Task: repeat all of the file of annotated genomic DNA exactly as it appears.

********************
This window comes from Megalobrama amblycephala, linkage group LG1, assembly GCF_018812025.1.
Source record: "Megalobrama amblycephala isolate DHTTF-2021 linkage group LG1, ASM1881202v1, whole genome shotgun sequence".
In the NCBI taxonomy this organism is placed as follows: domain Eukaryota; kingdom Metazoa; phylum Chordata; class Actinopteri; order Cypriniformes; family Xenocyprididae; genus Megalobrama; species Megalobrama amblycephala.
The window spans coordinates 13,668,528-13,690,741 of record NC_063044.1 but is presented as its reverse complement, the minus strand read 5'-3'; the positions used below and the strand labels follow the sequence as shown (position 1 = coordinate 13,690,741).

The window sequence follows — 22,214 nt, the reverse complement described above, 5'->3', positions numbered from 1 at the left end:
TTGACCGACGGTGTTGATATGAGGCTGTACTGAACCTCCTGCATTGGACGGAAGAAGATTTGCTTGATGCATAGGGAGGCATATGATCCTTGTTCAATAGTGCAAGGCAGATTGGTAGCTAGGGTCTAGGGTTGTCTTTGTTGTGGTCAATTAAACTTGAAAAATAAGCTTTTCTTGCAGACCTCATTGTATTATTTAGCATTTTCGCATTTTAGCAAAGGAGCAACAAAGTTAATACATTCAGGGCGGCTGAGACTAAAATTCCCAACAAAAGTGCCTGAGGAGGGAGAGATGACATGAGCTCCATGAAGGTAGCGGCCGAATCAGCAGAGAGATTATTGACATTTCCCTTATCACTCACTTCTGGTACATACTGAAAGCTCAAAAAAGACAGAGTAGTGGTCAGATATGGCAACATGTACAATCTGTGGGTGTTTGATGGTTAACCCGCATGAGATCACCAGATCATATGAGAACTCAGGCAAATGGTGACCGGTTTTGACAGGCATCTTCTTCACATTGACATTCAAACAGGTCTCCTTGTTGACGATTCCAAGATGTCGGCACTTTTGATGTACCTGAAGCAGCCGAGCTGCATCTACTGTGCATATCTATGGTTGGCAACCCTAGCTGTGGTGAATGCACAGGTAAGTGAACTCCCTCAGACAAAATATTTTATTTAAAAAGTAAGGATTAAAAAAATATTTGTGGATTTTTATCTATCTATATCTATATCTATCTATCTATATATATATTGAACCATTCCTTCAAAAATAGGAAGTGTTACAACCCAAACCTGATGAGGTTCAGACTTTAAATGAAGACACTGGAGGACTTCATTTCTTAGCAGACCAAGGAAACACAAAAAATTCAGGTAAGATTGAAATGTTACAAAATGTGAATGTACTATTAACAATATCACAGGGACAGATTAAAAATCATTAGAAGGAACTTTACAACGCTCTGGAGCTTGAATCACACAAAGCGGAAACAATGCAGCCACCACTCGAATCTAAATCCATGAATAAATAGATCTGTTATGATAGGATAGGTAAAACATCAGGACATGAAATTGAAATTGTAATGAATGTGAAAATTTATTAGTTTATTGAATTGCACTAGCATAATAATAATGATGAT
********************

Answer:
This window comes from Megalobrama amblycephala, linkage group LG1, assembly GCF_018812025.1.
Source record: "Megalobrama amblycephala isolate DHTTF-2021 linkage group LG1, ASM1881202v1, whole genome shotgun sequence".
In the NCBI taxonomy this organism is placed as follows: domain Eukaryota; kingdom Metazoa; phylum Chordata; class Actinopteri; order Cypriniformes; family Xenocyprididae; genus Megalobrama; species Megalobrama amblycephala.
The window spans coordinates 13,668,528-13,690,741 of record NC_063044.1 but is presented as its reverse complement, the minus strand read 5'-3'; the positions used below and the strand labels follow the sequence as shown (position 1 = coordinate 13,690,741).

The window sequence follows — 22,214 nt, the reverse complement described above, 5'->3', positions numbered from 1 at the left end:
TTGACCGACGGTGTTGATATGAGGCTGTACTGAACCTCCTGCATTGGACGGAAGAAGATTTGCTTGATGCATAGGGAGGCATATGATCCTTGTTCAATAGTGCAAGGCAGATTGGTAGCTAGGGTCTAGGGTTGTCTTTGTTGTGGTCAATTAAACTTGAAAAATAAGCTTTTCTTGCAGACCTCATTGTATTATTTAGCATTTTCGCATTTTAGCAAAGGAGCAACAAAGTTAATACATTCAGGGCGGCTGAGACTAAAATTCCCAACAAAAGTGCCTGAGGAGGGAGAGATGACATGAGCTCCATGAAGGTAGCGGCCGAATCAGCAGAGAGATTATTGACATTTCCCTTATCACTCACTTCTGGTACATACTGAAAGCTCAAAAAAGACAGAGTAGTGGTCAGATATGGCAACATGTACAATCTGTGGGTGTTTGATGGTTAACCCGCATGAGATCACCAGATCATATGAGAACTCAGGCAAATGGTGACCGGTTTTGACAGGCATCTTCTTCACATTGACATTCAAACAGGTCTCCTTGTTGACGATTCCAAGATGTCGGCACTTTTGATGTACCTGAAGCAGCCGAGCTGCATCTACTGTGCATATCTATGGTTGGCAACCCTAGCTGTGGTGAATGCACAGGTAAGTGAACTCCCTCAGACAAAATATTTTATTTAAAAAGTAAGGATTAAAAAAATATTTGTGGATTTTTATCTATCTATATCTATATCTATCTATCTATATATATATTGAACCATTCCTTCAAAAATAGGAAGTGTTACAACCCAAACCTGATGAGGTTCAGACTTTAAATGAAGACACTGGAGGACTTCATTTCTTAGCAGACCAAGGAAACACAAAAAATTCAGGTAAGATTGAAATGTTACAAAATGTGAATGTACTATTAACAATATCACAGGGACAGATTAAAAATCATTAGAAGGAACTTTACAACGCTCTGGAGCTTGAATCACACAAAGCGGAAACAATGCAGCCACCACTCGAATCTAAATCCATGAATAAATAGATCTGTTATGATAGGATAGGTAAAACATCAGGACATGAAATTGAAATTGTAATGAATGTGAAAATTTATTAGTTTATTGAATTGCACTAGCATAATAATAATGATGAT